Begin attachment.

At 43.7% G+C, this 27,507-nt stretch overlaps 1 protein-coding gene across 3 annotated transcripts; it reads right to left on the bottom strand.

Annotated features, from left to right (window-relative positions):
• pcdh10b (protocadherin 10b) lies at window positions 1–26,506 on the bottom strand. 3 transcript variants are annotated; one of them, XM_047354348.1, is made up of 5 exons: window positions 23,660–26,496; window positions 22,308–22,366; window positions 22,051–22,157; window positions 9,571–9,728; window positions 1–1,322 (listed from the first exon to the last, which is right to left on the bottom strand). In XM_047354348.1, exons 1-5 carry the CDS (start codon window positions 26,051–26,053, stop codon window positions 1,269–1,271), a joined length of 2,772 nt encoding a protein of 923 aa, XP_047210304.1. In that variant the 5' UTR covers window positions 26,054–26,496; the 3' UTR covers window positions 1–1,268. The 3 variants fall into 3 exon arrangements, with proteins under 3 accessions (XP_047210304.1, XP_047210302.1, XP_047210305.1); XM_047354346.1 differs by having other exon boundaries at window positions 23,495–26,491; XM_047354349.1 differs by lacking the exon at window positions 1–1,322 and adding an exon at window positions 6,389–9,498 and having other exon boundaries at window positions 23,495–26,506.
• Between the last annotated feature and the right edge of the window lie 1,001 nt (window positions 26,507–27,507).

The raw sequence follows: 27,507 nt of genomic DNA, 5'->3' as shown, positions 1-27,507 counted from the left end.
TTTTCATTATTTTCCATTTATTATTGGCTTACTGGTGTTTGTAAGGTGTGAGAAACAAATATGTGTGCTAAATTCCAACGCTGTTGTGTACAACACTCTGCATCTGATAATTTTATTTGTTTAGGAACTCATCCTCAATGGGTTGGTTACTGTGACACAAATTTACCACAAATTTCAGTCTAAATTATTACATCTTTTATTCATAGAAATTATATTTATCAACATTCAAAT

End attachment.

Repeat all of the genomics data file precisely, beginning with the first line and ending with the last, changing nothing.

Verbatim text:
At 43.7% G+C, this 27,507-nt stretch overlaps 1 protein-coding gene across 3 annotated transcripts; it reads right to left on the bottom strand.

Annotated features, from left to right (window-relative positions):
• pcdh10b (protocadherin 10b) lies at window positions 1–26,506 on the bottom strand. 3 transcript variants are annotated; one of them, XM_047354348.1, is made up of 5 exons: window positions 23,660–26,496; window positions 22,308–22,366; window positions 22,051–22,157; window positions 9,571–9,728; window positions 1–1,322 (listed from the first exon to the last, which is right to left on the bottom strand). In XM_047354348.1, exons 1-5 carry the CDS (start codon window positions 26,051–26,053, stop codon window positions 1,269–1,271), a joined length of 2,772 nt encoding a protein of 923 aa, XP_047210304.1. In that variant the 5' UTR covers window positions 26,054–26,496; the 3' UTR covers window positions 1–1,268. The 3 variants fall into 3 exon arrangements, with proteins under 3 accessions (XP_047210304.1, XP_047210302.1, XP_047210305.1); XM_047354346.1 differs by having other exon boundaries at window positions 23,495–26,491; XM_047354349.1 differs by lacking the exon at window positions 1–1,322 and adding an exon at window positions 6,389–9,498 and having other exon boundaries at window positions 23,495–26,506.
• Between the last annotated feature and the right edge of the window lie 1,001 nt (window positions 26,507–27,507).

The raw sequence follows: 27,507 nt of genomic DNA, 5'->3' as shown, positions 1-27,507 counted from the left end.
TTTTCATTATTTTCCATTTATTATTGGCTTACTGGTGTTTGTAAGGTGTGAGAAACAAATATGTGTGCTAAATTCCAACGCTGTTGTGTACAACACTCTGCATCTGATAATTTTATTTGTTTAGGAACTCATCCTCAATGGGTTGGTTACTGTGACACAAATTTACCACAAATTTCAGTCTAAATTATTACATCTTTTATTCATAGAAATTATATTTATCAACATTCAAAT